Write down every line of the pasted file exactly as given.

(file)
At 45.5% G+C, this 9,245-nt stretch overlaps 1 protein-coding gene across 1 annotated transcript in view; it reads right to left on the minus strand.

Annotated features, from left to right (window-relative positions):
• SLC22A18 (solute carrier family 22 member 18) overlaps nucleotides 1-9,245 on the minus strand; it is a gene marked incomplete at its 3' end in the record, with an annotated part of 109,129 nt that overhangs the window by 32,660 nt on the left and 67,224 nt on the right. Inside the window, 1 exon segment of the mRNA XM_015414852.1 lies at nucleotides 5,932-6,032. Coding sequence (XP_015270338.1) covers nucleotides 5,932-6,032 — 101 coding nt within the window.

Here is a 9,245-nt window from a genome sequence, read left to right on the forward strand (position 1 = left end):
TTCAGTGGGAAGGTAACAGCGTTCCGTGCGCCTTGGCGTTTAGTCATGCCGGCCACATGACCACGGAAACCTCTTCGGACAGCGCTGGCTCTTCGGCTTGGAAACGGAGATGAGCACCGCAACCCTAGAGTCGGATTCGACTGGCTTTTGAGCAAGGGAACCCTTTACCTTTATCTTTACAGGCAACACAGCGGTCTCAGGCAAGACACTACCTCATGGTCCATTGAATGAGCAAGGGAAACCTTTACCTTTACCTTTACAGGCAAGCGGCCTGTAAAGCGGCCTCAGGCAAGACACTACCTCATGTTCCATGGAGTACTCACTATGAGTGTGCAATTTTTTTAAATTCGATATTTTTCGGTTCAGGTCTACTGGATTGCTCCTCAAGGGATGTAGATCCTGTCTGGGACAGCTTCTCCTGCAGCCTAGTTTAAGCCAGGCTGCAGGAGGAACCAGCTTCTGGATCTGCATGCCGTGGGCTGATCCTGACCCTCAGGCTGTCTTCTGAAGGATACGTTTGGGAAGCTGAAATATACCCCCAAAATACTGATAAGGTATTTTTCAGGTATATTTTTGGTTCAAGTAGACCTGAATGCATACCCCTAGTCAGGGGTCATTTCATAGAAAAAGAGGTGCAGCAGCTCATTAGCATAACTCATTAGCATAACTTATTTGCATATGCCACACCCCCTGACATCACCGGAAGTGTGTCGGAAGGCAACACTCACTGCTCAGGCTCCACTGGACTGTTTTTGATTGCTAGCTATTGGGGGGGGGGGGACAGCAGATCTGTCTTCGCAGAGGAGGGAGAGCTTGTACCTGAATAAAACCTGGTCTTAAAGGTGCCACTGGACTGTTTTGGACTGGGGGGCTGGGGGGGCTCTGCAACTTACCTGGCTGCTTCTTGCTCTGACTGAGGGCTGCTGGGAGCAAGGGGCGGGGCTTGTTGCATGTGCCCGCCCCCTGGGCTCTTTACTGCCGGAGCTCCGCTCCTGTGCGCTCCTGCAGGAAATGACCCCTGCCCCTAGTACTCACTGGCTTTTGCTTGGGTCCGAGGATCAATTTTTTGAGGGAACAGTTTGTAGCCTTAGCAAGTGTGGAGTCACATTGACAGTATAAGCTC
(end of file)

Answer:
At 45.5% G+C, this 9,245-nt stretch overlaps 1 protein-coding gene across 1 annotated transcript in view; it reads right to left on the minus strand.

Annotated features, from left to right (window-relative positions):
• SLC22A18 (solute carrier family 22 member 18) overlaps nucleotides 1-9,245 on the minus strand; it is a gene marked incomplete at its 3' end in the record, with an annotated part of 109,129 nt that overhangs the window by 32,660 nt on the left and 67,224 nt on the right. Inside the window, 1 exon segment of the mRNA XM_015414852.1 lies at nucleotides 5,932-6,032. Coding sequence (XP_015270338.1) covers nucleotides 5,932-6,032 — 101 coding nt within the window.

Here is a 9,245-nt window from a genome sequence, read left to right on the forward strand (position 1 = left end):
TTCAGTGGGAAGGTAACAGCGTTCCGTGCGCCTTGGCGTTTAGTCATGCCGGCCACATGACCACGGAAACCTCTTCGGACAGCGCTGGCTCTTCGGCTTGGAAACGGAGATGAGCACCGCAACCCTAGAGTCGGATTCGACTGGCTTTTGAGCAAGGGAACCCTTTACCTTTATCTTTACAGGCAACACAGCGGTCTCAGGCAAGACACTACCTCATGGTCCATTGAATGAGCAAGGGAAACCTTTACCTTTACCTTTACAGGCAAGCGGCCTGTAAAGCGGCCTCAGGCAAGACACTACCTCATGTTCCATGGAGTACTCACTATGAGTGTGCAATTTTTTTAAATTCGATATTTTTCGGTTCAGGTCTACTGGATTGCTCCTCAAGGGATGTAGATCCTGTCTGGGACAGCTTCTCCTGCAGCCTAGTTTAAGCCAGGCTGCAGGAGGAACCAGCTTCTGGATCTGCATGCCGTGGGCTGATCCTGACCCTCAGGCTGTCTTCTGAAGGATACGTTTGGGAAGCTGAAATATACCCCCAAAATACTGATAAGGTATTTTTCAGGTATATTTTTGGTTCAAGTAGACCTGAATGCATACCCCTAGTCAGGGGTCATTTCATAGAAAAAGAGGTGCAGCAGCTCATTAGCATAACTCATTAGCATAACTTATTTGCATATGCCACACCCCCTGACATCACCGGAAGTGTGTCGGAAGGCAACACTCACTGCTCAGGCTCCACTGGACTGTTTTTGATTGCTAGCTATTGGGGGGGGGGGGACAGCAGATCTGTCTTCGCAGAGGAGGGAGAGCTTGTACCTGAATAAAACCTGGTCTTAAAGGTGCCACTGGACTGTTTTGGACTGGGGGGCTGGGGGGGCTCTGCAACTTACCTGGCTGCTTCTTGCTCTGACTGAGGGCTGCTGGGAGCAAGGGGCGGGGCTTGTTGCATGTGCCCGCCCCCTGGGCTCTTTACTGCCGGAGCTCCGCTCCTGTGCGCTCCTGCAGGAAATGACCCCTGCCCCTAGTACTCACTGGCTTTTGCTTGGGTCCGAGGATCAATTTTTTGAGGGAACAGTTTGTAGCCTTAGCAAGTGTGGAGTCACATTGACAGTATAAGCTC